In my previous post, “I did NOT expect God to do THAT,” I reflected back on our study of Hannah’s prayer in 1 Samuel 2. As I said, her prayer indicates that God often works through ways and people that we do not expect. It reminded me of something Paul wrote in 1 Corinthians 1:26-29.
Both of these passages remind us that often God does not work in the ways that we expect, and often God does not work through the people that we might expect.
But, how should this reminder (and pattern that we find throughout Scripture) affect the way that we gather together as the church?
Who do you expect God to use when the church gathers together? Through whom do you expect God to speak and exhort his church when you gather together? Before you answer, think about how you gather with the church. How does your pattern and methods of gathering together indicate your answers to those questions?
For most churches, the answers are apparent. When the church gathers together, we expect that God will use and speak through certain leaders, but not through others. These are our expectations, and those expectations are readily indicated by the way that we meet together and especially by who is allowed to speak and the prominence that is given to that particular time of speaking (i.e., the sermon).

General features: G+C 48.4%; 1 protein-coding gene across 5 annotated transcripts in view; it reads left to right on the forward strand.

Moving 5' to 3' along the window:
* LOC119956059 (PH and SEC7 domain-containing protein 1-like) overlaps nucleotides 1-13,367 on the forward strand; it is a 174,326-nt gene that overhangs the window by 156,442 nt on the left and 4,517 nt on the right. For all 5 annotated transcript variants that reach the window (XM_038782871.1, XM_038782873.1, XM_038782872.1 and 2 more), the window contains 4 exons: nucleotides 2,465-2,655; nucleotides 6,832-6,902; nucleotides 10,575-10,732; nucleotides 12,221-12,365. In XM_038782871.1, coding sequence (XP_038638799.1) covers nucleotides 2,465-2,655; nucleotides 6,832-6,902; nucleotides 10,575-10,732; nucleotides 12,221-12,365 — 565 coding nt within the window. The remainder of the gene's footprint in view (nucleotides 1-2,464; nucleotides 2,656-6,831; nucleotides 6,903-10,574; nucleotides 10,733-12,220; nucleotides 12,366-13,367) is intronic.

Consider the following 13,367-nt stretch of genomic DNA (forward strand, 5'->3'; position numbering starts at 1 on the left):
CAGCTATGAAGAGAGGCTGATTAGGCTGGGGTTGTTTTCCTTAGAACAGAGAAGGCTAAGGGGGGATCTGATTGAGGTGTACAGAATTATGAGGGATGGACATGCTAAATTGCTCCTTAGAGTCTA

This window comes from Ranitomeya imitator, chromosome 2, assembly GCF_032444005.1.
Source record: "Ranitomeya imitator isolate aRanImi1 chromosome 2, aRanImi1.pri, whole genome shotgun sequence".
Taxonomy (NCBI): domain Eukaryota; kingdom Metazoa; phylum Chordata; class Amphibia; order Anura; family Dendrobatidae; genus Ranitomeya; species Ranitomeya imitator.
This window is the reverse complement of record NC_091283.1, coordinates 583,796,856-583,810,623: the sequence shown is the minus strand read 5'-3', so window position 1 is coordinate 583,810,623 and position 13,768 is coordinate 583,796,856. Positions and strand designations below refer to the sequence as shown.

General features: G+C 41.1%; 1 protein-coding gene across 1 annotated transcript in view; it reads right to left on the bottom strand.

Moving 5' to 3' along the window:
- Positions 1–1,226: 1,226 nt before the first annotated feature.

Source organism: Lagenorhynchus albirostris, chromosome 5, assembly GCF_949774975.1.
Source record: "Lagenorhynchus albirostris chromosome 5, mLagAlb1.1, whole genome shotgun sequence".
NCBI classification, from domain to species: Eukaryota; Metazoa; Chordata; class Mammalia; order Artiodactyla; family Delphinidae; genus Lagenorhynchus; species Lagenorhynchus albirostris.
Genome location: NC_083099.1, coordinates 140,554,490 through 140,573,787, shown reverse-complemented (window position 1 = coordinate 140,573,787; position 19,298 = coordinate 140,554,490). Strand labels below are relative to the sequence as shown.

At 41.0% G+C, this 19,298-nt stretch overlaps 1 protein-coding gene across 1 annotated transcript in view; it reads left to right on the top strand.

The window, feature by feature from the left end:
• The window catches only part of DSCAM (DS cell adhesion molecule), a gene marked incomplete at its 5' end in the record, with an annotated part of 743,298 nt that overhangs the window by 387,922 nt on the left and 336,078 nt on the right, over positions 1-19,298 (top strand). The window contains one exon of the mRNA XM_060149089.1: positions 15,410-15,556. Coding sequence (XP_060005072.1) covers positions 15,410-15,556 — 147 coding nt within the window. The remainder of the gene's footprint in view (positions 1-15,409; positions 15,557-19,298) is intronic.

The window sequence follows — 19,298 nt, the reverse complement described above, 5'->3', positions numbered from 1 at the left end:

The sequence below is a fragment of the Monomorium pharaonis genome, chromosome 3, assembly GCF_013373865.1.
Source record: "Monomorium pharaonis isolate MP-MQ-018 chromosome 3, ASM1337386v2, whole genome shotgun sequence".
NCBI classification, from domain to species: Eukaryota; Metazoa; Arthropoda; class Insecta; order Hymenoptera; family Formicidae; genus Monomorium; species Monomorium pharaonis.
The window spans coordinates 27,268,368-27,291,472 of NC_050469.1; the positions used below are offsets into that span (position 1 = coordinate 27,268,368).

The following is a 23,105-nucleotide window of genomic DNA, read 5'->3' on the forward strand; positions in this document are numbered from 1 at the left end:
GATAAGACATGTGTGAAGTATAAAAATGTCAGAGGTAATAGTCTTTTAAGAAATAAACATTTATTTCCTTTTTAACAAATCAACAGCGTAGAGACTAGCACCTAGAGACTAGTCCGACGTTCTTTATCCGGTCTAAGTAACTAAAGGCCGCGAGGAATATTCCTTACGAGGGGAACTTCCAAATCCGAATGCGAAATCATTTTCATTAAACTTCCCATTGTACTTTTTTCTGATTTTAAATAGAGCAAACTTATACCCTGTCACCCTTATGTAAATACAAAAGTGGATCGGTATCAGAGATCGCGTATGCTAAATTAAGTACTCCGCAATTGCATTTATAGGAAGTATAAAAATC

But, what if – as the passages above and many other passages indicate – God truly does desire to work through and speak through “unexpected” ways and through “unexpected” people?
I’ve witnessed this time and time again as we meet together as the church. As different people speak and exhort and teach and admonish, God often chooses to speak through the most unexpected person or through an unexpected illustration or example. A child? Yep. A new believer? Yes. A woman? uh huh. Even an unbeliever?
Would God really speak to his church through an unbeliever? Wow… that would be totally unexpected.
Of course, for many Christians, the assumption would be that I’m talking about a child, or a new believer, or a woman, or an unbeliever delivering a 30-45 minute sermon. That’s not the case. God does not need a sermon or 30-45 minutes or a seminary-trained professional or a pastor/elder to speak to his children.
However, he does want his children to be willing to listen to others… to be open to him working through and speaking through unexpected channels.
When Paul is instructing the church in Corinth about speaking and serving when the church gathers (1 Corinthians 14), he gives a few guidelines, such as doing so in love and for the purpose of building up the church. But, throughout that chapter, it’s clear that he expects God to work through many of the people gathered together.
What are our expectations when we gather with the church? Do we expect God to work through one or two, or through any who gather with us? Do we expect God to work through us?
The way that we answer those questions will affect that way that we gather with other believers. And, the way that we gather with other believers indicates how we truly answer those questions.